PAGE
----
Don’t Be Caught Surprised & Unprepared: Closing Costs

Closing costs add up to anywhere from 3% to 6% of the purchase price. This means if your home is $400,000 and your closing costs are 4%, you’ll owe $16,000 at closing.

Some examples of costs common during a closing:

  • Application fee — The application fee covers the cost of administering the transaction and handling the documentation. 
  • Appraisal fee — A licensed appraiser inspects the home to determine its worth. This appraisal fee typically costs a few hundred dollars. 
  • Credit report — As part of the due diligence to determine your credit worthiness and determine the interest rate for your loan, the lender will pull your credit report. This fee is rolled into your closing costs. 
  • Homeowner’s insurance — Homeowner’s insurance is typically required to protect the home from loss or damage. Up to one year’s worth of insurance is due at the closing. 
  • Private mortgage insurance (PMI) — PMI is designed to protect the lender in case you default on your loan. Until you own a certain percentage of the home, private mortgage insurance may be required by your lender. 
  • Property taxes — Depending on your location, you may be required to pre-pay 60, 90, or 180 days worth of property taxes when you close on your house.
  • Transfer tax — Typically a percentage of the sales price or fair market value of the house, this tax fee is collected and paid when the title passes from the seller to the buyer.
  • Underwriting fee — Also known as a loan origination fee, this fee is charged by the lender for preparing the mortgage loan. 
  • Title search services: A title search verifies the seller’s legal right to transfer the property to the buyer and flags and liens that may have to be cleared before the sale can be completed.
  • Real estate attorney’s fees: It’s customary and advisable (and mandatory, in some jurisdictions) for both buyer and seller to hire attorneys to review sales contracts before a home sale is completed. In more complicated sales—if a home is occupied by tenants at the time of the sale, for instance, or if the sale is contingent on the seller completing certain repairs or improvements—attorneys may play a more active role, crafting contract provisions to protect their client’s interests.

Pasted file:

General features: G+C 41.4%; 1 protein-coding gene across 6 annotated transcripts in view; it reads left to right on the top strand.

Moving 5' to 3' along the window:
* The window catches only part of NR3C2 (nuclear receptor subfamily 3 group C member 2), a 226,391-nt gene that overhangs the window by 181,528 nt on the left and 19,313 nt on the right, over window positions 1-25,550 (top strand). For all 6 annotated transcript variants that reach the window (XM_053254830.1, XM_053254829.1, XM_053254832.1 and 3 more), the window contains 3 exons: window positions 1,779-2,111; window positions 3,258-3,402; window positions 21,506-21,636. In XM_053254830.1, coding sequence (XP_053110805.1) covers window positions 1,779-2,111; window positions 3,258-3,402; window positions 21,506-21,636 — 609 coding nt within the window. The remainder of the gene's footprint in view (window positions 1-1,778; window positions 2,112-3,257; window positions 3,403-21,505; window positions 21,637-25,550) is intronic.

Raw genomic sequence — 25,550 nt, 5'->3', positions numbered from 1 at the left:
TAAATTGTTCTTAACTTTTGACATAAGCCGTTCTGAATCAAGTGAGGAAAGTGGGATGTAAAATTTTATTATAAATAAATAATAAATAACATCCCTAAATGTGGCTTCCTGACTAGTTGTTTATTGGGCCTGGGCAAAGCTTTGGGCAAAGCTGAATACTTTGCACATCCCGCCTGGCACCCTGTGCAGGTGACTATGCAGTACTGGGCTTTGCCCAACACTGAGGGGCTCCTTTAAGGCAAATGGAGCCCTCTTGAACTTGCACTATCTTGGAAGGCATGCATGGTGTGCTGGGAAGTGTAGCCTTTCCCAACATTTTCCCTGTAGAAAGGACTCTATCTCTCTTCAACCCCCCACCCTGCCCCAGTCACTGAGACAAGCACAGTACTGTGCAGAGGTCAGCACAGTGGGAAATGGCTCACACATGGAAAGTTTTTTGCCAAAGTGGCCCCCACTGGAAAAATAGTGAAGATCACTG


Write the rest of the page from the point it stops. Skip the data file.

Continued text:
• Agents’ sales commission: Real estate agents representing the buyer and seller typically split a commission of 5% to 6% of the sales price.

The Bottom Line: There are steps you can take to bring down your closing costs:

  • Schedule your closing at the end of the month. Part of your closing costs is prepaid interest charges on your mortgage for the remaining days of the calendar month. If you schedule your closing toward the end of the month, you’ll only pay these charges for a few days.
  • Ask the seller to cover some of the costs. In a buyer’s market, and/or if your seller is particularly eager to complete the sale, you can ask them to cover some of the closing costs.
  • Compare your loan estimate and your final closing disclosure form. Check for inconsistencies and new charges. If something doesn’t look right, bring it to the attention of your lender.
Share This Post

Refinancing Your Home

When you refinance, you get a new mortgage to pay off your existing mortgage. Refinancing works just like getting a mortgage to buy a house, but free from the stress of home buying and moving. As a homeowner, you will have the opportunity to choose among all the types of mortgages that are available to home buyers.

Refinancing your home allows you to change the terms of your mortgage to secure a lower monthly payment, rearrange the loan terms, consolidate debt, or even take some cash from your home’s equity to put towards renovations or bills.

Is it worth it? The general rule of thumb says that you’ll benefit from refinancing if the new rate is at least 1% lower than the rate you have. More to the point, consider whether the monthly savings is enough to make a positive change in your life, or whether the overall savings over the life of the loan will benefit you substantially.

Are there any good reasons NOT to refinance? Refinancing loans come with closing costs just like a regular mortgage. Freddie Mac suggests budgeting about $5,000 for closing costs. That will include appraisal fees, credit report fees, title services, lender origination/administration fees, survey fees, underwriting fees, and attorney costs.

If your closing costs are $5,000 and you save $500 per month on your new mortgage, it would take 10 months to break even. However, if you only saved $200 per month, your “break-even point” would be 25 months (just over two years). Stay in the home for less time than that, and you won’t truly be saving money long-term.

There are lenders that offer a “no-cost refinance” but it usually just means that the closing fees are being wrapped up into the amount of your loan.

Before you decide to refinance it’s important to understand how the process works and to evaluate the pros and cons of your individual situation. For example, many homeowners are surprised at the amount of documentation needed to get approved. And some people aren’t aware that there are some refinance options requiring very little paperwork.

The Bottom Line: During this era of economic uncertainty, refinancing your mortgage can give you some breathing room by lowering your monthly payments and/or saving you money over time. When you refinance, it means you’re essentially taking out a brand new loan on your property, often for the remainder that you owe. While refinancing sounds great on paper, it may not always put you in a better position. It’s best to weigh the pros and cons, taking your personal situation into account.

Share This Post

Home Upgrades You Should Skip

Don’t expect to recoup most of the money you put into home improvements when it comes time to sell. Do them for you and your family to enjoy because the truth is that some renovations can actually reduce the value of your home.